This language was contained in Twitter’s initial privacy policy, but was removed from its privacy policy during a revision which Twitter implemented in November 2009. (Here’s my blog post at the time, noting this change in particular: “The old policy made some statements regarding security measures implemented by Twitter which Twitter [wisely] removed from the current version.”.) While it’s tempting to look at this settlement as the FTC taking a hard line on Twitter’s current privacy and security practices, this may not necessarily be the case. The FTC focused on representations made by Twitter to end users (in its old policy) that may have lulled the end users into a false sense of certainty around Twitter’s privacy and security practices. Either way, Twitter took on some pretty serious obligations as a result of the settlement.

I’m not sure what the moral of the story is here. One clear takeaway is to not include flowery language in your privacy policy or terms that provide end users false assurances about your security practices. Another one may be to not “borrow” your terms of service from another website (or be careful when drawing “inspiration” from another website when putting together your own terms of use and policies).

NB: I noticed a few tweaks to Twitter’s policy which was revised a couple of weeks ago. The revised policy makes clear that: (1) Twitter tracks user interactions with links; and (2) Twitter uses more than just Google analytics. Neither of these changes seem particularly material, although it’s always nice to be reminded that websites track your interactions with links. Either way, I thought they were worth noting:

Links: Twitter may keep track of how you interact with links in Tweets by redirecting clicks or through other means. We do this to help improve our Services, including advertising, and to be able to share aggregate click statistics such as how many times a particular link was clicked on.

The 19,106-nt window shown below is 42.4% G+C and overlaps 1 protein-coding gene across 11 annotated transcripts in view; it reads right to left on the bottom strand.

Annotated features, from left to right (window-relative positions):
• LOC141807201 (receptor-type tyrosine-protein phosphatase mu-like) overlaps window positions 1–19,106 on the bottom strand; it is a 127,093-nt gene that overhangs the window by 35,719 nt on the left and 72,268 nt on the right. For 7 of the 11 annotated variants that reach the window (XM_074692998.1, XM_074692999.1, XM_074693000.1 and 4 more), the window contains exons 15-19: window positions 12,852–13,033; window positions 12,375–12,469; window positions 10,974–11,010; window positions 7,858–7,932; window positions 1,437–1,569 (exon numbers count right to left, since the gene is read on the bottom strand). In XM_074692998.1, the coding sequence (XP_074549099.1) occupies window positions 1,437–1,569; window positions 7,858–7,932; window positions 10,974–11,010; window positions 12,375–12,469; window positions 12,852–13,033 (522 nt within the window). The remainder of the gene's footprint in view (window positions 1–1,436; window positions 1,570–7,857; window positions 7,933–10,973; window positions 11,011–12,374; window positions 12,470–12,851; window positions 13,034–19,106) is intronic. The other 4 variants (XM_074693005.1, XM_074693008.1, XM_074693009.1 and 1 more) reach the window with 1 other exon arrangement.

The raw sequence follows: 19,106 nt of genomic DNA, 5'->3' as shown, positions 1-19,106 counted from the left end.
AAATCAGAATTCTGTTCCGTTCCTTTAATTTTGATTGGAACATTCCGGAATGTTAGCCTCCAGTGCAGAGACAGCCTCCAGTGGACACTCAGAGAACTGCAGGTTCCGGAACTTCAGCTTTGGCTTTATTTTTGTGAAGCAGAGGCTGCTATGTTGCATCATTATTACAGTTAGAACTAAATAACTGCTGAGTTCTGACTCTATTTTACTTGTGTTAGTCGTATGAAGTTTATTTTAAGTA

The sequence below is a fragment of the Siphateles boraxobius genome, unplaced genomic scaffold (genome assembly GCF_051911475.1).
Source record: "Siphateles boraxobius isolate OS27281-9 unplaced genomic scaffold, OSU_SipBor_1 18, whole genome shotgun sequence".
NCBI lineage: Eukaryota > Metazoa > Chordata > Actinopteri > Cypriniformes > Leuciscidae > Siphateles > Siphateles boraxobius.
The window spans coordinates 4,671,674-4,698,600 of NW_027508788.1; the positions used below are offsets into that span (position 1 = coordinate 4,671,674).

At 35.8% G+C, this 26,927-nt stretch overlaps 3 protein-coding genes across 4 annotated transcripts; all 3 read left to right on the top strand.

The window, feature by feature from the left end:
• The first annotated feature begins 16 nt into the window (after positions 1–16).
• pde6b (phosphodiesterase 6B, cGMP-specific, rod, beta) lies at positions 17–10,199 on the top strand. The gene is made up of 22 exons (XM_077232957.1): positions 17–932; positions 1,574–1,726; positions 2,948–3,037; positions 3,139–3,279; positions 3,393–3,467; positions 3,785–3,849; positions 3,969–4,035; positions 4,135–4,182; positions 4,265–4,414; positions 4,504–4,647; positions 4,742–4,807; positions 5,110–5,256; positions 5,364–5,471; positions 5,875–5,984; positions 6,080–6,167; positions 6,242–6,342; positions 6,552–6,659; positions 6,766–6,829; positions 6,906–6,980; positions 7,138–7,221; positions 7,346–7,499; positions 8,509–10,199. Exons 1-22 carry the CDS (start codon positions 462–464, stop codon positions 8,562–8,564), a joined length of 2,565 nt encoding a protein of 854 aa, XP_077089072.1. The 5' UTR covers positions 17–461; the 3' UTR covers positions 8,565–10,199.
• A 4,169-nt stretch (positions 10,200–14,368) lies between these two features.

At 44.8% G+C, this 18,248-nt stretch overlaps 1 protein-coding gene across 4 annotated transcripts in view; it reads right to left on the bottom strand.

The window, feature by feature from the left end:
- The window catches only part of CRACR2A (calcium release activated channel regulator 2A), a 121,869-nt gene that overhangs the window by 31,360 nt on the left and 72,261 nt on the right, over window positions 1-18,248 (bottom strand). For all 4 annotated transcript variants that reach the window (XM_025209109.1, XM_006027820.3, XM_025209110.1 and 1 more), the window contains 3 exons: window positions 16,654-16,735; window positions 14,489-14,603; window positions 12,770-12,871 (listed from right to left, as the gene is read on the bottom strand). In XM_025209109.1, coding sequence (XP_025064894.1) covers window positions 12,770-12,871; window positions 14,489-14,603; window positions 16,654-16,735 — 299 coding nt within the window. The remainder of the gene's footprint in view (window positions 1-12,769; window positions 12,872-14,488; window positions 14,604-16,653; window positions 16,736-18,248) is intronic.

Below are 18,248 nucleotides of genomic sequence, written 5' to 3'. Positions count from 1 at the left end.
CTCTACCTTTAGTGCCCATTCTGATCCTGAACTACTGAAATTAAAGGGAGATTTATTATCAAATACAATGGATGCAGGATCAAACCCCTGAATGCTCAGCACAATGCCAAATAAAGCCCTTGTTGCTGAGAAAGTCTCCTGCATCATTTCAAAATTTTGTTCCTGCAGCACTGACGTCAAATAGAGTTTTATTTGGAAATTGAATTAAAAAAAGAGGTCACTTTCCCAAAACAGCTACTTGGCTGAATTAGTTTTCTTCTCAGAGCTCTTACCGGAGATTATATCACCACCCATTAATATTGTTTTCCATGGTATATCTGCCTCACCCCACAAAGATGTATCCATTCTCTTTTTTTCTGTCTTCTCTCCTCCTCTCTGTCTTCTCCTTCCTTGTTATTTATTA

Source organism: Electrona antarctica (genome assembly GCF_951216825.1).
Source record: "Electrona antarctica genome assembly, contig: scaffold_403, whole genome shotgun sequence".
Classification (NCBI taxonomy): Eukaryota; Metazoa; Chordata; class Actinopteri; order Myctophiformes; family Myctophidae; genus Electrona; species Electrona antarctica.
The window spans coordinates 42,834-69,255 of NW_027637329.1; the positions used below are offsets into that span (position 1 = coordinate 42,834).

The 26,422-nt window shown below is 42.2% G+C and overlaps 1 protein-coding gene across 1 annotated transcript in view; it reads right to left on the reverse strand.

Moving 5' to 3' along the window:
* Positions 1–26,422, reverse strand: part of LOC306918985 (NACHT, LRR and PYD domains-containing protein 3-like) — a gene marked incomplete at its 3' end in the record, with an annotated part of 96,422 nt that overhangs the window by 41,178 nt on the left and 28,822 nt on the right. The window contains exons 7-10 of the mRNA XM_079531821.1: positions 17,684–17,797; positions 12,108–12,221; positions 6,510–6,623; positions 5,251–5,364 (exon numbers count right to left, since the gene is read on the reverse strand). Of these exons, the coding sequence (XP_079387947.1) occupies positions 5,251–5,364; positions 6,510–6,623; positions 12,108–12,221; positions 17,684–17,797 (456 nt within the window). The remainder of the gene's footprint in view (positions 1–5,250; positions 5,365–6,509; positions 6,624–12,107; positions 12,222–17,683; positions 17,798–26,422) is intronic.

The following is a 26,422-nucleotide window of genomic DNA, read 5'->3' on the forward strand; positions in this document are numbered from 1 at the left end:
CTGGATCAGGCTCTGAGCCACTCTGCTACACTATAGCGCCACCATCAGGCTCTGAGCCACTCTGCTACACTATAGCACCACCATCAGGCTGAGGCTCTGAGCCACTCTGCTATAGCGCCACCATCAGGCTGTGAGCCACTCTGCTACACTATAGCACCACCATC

Third Party Services: Twitter uses a variety of services hosted by third parties to help provide our Services, such as hosting our various blogs and wikis, and to help us understand the use of our Services, such as Google Analytics. These services may collect information sent by your browser as part of a web page request, such as cookies or your IP request.

Added: The BBC reports (June 24, 2010) that “Obama’s Twitter hacker receives a suspended sentence.” According to French investigators, the hacker (Francois Cousteix) “deduced the passwords of Twitter administrators from public information on the web, thus gaining access to the accounts of important and famous individuals.” Mr. Cousteix’s actions spurred (in part) the FTC probe. Also, Gawker thinks that Twitter got off too easy: “The Pathetic Punishment of Twitter.” Many people probably had the opposite reaction, but that’s neither here nor there.

Additional coverage:

FTC analysis: [pdf] (“Analysis of Proposed Consent Order to Aid Public Comment

In the Matter of Twitter, Inc., File No. 0923093“)

TechCrunch: (FTC Bars Twitter “For 20 Years From Misleading Consumers” About Privacy After 2009 Hacks)

Wired: (Twitter Settles With FTC Over ‘Happiness” Breach)

CNET: (“Twitter, FTC reach agreement on security“)